N-Type connector, or simply An RF connector known as an N connector is used to connect coaxial cables. This medium-sized, waterproof, threaded connector was one of the first to support microwave-frequency signals.
The purpose of N-Type connectors is to meet the demand for a reliable, weatherproof, medium-sized RF connector with consistent performance, including models that support up to 18 GHz.
Keep reading and find out more about N-type connector,
What is N-type Connector?
The N-type connector is a high-performance In many applications, especially those where RF performance is crucial, the N-type RF connector is used as a coaxial connector.
The N-type connector excels where high powers and high performance are required, despite not being utilized as frequently in small laboratories and hobbyist applications. The N-type connector is better suited for use with the larger low-loss cables because it is physically larger than other types of connectors, like the BNC connector.
History of N-type Connector
The N-Type connector was originally designed for military applications and follows 50- and 75-ohm versions of MIL-STD-348 are available.
Connecting these two types together may result in damage and erratic operation because of the difference in center pin diameter. The fact that some, but not all, 75-ohm sockets are made to accept the larger 50-ohm pin without causing permanent damage complicates things.
A 50-ohm socket typically has a loose fit when connected to a 75-ohm pin, which can lower the quality of the contact and cause unreliable or intermittent operation.
Additionally, many N-Type connectors are not labeled with the version, which can make it challenging to prevent damage or functionality problems in a mixed impedance environment.
The N-type connector has been in use for many years. It is believed to have gotten its name from the first letter of its inventor, Paul Neill of Bell Laboratories, although some sources claim that the N stands for Navy, the initial application of the connector.
The N-type connector was created as a result of the demand for a high-performance RF connector with a constant impedance; its initial design goal was to function up to 1 GHz. Since its initial introduction, it has been used extensively in fields requiring high levels of power carrying capacity, good RF performance, and the ability to work with larger-sized coaxial cables.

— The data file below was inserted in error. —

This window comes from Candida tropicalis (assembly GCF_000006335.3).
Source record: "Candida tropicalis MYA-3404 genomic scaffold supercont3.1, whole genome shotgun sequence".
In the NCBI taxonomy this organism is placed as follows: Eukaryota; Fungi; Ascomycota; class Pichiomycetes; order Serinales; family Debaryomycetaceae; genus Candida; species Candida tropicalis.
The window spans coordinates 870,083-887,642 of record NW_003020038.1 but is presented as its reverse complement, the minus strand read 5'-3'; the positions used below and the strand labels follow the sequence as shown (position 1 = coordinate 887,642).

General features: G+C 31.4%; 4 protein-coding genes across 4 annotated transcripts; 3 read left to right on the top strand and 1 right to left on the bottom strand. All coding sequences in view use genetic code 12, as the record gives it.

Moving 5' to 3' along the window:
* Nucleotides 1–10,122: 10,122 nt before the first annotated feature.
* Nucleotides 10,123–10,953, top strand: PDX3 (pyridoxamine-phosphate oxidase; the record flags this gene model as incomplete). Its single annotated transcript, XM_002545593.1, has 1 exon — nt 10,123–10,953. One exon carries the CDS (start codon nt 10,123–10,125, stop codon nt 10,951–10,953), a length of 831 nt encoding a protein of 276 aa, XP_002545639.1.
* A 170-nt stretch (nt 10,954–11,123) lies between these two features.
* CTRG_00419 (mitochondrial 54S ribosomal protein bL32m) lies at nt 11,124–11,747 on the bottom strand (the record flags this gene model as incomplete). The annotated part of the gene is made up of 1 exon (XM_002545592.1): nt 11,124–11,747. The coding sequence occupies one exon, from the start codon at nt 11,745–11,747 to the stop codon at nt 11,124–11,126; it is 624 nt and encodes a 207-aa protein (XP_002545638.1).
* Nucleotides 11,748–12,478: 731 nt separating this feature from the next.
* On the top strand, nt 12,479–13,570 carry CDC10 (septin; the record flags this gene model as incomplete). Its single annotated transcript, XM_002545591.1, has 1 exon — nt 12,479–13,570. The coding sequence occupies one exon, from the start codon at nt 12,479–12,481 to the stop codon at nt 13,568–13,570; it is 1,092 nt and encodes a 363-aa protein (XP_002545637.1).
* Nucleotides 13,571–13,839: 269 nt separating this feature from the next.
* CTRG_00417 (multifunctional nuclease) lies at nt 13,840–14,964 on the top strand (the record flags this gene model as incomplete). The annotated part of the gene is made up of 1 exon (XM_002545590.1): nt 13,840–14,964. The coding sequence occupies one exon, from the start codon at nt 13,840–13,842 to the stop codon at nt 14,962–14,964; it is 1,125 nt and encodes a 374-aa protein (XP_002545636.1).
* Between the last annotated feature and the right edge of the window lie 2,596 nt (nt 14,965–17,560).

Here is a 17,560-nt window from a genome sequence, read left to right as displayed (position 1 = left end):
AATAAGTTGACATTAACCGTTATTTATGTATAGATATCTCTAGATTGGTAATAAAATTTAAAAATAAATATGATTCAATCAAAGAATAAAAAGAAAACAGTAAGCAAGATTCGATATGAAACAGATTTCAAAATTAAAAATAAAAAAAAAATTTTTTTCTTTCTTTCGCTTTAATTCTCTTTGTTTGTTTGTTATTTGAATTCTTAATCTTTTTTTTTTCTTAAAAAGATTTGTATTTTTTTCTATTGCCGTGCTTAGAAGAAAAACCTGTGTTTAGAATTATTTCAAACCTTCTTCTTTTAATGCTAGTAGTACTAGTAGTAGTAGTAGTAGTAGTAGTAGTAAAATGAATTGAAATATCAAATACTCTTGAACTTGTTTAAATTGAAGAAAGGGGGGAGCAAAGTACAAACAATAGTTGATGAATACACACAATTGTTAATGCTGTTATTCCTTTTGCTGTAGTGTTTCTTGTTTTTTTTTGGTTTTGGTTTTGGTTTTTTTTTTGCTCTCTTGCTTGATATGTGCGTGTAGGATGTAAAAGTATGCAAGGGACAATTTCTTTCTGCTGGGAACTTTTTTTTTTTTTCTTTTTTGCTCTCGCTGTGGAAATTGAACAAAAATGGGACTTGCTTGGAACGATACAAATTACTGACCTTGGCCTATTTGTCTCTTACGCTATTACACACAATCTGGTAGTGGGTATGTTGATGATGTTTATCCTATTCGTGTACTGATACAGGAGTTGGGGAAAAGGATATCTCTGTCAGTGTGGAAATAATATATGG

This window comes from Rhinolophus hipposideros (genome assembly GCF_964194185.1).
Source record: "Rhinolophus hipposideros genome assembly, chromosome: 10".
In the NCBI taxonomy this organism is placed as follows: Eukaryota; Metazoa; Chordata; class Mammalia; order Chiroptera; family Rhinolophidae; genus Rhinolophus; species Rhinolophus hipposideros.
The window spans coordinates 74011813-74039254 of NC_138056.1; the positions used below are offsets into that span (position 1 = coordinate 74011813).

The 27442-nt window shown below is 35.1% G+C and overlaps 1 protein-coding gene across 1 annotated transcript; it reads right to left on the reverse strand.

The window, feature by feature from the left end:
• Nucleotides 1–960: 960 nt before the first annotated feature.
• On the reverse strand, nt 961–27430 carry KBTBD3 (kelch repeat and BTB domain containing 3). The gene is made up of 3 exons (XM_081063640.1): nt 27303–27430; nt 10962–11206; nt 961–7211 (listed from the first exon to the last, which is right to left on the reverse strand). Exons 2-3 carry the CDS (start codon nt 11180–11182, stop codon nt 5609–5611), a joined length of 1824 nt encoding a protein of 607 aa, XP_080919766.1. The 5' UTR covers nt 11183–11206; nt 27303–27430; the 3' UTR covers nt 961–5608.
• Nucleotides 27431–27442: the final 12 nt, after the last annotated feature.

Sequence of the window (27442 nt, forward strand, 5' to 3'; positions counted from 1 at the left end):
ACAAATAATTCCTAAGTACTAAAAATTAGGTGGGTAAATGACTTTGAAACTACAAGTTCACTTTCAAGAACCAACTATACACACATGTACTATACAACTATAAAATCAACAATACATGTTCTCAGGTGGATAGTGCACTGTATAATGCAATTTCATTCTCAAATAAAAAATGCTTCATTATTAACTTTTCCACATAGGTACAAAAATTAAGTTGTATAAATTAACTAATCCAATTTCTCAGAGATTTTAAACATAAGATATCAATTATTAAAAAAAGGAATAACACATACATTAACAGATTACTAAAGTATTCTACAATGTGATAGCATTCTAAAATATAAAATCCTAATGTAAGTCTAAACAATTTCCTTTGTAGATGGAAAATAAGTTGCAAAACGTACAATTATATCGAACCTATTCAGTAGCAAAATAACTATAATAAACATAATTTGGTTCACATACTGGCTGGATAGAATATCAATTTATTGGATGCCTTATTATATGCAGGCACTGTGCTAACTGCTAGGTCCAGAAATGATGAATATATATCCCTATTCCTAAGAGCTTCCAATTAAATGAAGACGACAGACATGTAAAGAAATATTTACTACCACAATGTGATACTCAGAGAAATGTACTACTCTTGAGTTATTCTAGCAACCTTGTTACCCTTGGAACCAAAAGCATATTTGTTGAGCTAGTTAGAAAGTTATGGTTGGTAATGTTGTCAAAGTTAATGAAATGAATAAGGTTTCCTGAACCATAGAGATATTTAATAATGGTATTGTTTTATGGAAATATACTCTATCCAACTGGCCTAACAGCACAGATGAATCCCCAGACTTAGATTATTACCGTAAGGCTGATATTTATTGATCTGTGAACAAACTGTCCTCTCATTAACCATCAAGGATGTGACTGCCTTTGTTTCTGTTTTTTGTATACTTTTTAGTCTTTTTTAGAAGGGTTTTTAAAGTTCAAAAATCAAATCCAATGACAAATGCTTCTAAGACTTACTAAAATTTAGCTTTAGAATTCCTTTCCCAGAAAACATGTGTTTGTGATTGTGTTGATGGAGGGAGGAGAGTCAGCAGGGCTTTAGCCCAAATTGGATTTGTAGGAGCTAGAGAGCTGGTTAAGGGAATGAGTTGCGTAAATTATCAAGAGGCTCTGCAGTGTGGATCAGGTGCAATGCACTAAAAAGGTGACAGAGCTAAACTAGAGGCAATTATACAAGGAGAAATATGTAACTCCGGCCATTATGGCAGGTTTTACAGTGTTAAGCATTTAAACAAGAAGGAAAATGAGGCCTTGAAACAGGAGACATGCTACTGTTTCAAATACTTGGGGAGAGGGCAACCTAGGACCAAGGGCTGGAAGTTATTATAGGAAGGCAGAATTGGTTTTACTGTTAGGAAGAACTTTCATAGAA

Additionally, its performance has proven to go far beyond the original 1 GHz design goal.
Design Notes of N-type Connector
Suggested tightening torque: The N connector’s coupling has a 5⁄8-24 UNEF thread and an air gap between the center and outer conductors.
The male connector is typically hand-tightened, though some versions, like one from Andrew Corporation, have a hex nut. According to Andrew Corporation, this version should be torqued to 20 inch-pounds (2.3 N⋅m).
The N connector should be torqued to 15 inch-pounds (1.7 N⋅m), according to Amphenol. While good RF contact is the primary operational requirement, torque limit is dependent on the thread’s quality and cleanliness.
Power rating: The N connector’s peak power rating is determined by voltage breakdown/ionization of the air near the center pin. The average power rating is a function of frequency and is determined by the temperature at which the center contact overheats as a result of resistive insertion loss.
Features and Benefits of N-type Connector
- Broad line of military, industrial and commercial grade products available
- Excellent RF performance from DC to 11 GHz, and DC to 18 GHz on extended range designs
- Threaded coupling mechanism ideal for vibration resistance
- Accommodates a wide range of coaxial cables including low loss types
Final Words on N-type Connector
In honor of Paul Neill of Bell Labs, a connector known as the Type-N was created in the 1940s. This connector was created to address the demand for a robust, weatherproof medium size RF connector.
It is a medium-sized, threaded, weatherproof RF connector that can operate at up to 18 GHz. Although it has an official operating range of up to 11 GHz, precision improvements have made it possible to use this connector for applications up to 18 GHz.
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